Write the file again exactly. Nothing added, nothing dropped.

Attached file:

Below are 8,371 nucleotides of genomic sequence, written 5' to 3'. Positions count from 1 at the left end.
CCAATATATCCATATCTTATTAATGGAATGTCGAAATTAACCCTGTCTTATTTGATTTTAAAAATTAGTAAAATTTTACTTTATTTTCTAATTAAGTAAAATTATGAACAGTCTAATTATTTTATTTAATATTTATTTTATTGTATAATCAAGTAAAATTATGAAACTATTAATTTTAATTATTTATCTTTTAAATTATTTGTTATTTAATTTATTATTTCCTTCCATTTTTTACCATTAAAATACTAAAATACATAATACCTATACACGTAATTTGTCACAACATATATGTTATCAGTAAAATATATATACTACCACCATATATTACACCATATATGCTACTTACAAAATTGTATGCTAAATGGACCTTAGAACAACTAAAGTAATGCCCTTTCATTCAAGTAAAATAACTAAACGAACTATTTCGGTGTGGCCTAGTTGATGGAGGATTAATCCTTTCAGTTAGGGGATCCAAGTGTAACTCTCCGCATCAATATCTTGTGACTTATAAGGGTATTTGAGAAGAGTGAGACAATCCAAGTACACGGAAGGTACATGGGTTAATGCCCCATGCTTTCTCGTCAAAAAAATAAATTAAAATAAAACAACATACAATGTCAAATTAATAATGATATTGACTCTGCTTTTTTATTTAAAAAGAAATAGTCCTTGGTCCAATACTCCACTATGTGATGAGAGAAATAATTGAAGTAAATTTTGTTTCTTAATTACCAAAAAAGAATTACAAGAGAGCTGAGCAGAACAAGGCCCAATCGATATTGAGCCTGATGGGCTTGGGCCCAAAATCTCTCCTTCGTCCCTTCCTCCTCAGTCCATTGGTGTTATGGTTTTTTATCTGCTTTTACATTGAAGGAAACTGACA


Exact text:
Below are 8,371 nucleotides of genomic sequence, written 5' to 3'. Positions count from 1 at the left end.
CCAATATATCCATATCTTATTAATGGAATGTCGAAATTAACCCTGTCTTATTTGATTTTAAAAATTAGTAAAATTTTACTTTATTTTCTAATTAAGTAAAATTATGAACAGTCTAATTATTTTATTTAATATTTATTTTATTGTATAATCAAGTAAAATTATGAAACTATTAATTTTAATTATTTATCTTTTAAATTATTTGTTATTTAATTTATTATTTCCTTCCATTTTTTACCATTAAAATACTAAAATACATAATACCTATACACGTAATTTGTCACAACATATATGTTATCAGTAAAATATATATACTACCACCATATATTACACCATATATGCTACTTACAAAATTGTATGCTAAATGGACCTTAGAACAACTAAAGTAATGCCCTTTCATTCAAGTAAAATAACTAAACGAACTATTTCGGTGTGGCCTAGTTGATGGAGGATTAATCCTTTCAGTTAGGGGATCCAAGTGTAACTCTCCGCATCAATATCTTGTGACTTATAAGGGTATTTGAGAAGAGTGAGACAATCCAAGTACACGGAAGGTACATGGGTTAATGCCCCATGCTTTCTCGTCAAAAAAATAAATTAAAATAAAACAACATACAATGTCAAATTAATAATGATATTGACTCTGCTTTTTTATTTAAAAAGAAATAGTCCTTGGTCCAATACTCCACTATGTGATGAGAGAAATAATTGAAGTAAATTTTGTTTCTTAATTACCAAAAAAGAATTACAAGAGAGCTGAGCAGAACAAGGCCCAATCGATATTGAGCCTGATGGGCTTGGGCCCAAAATCTCTCCTTCGTCCCTTCCTCCTCAGTCCATTGGTGTTATGGTTTTTTATCTGCTTTTACATTGAAGGAAACTGACA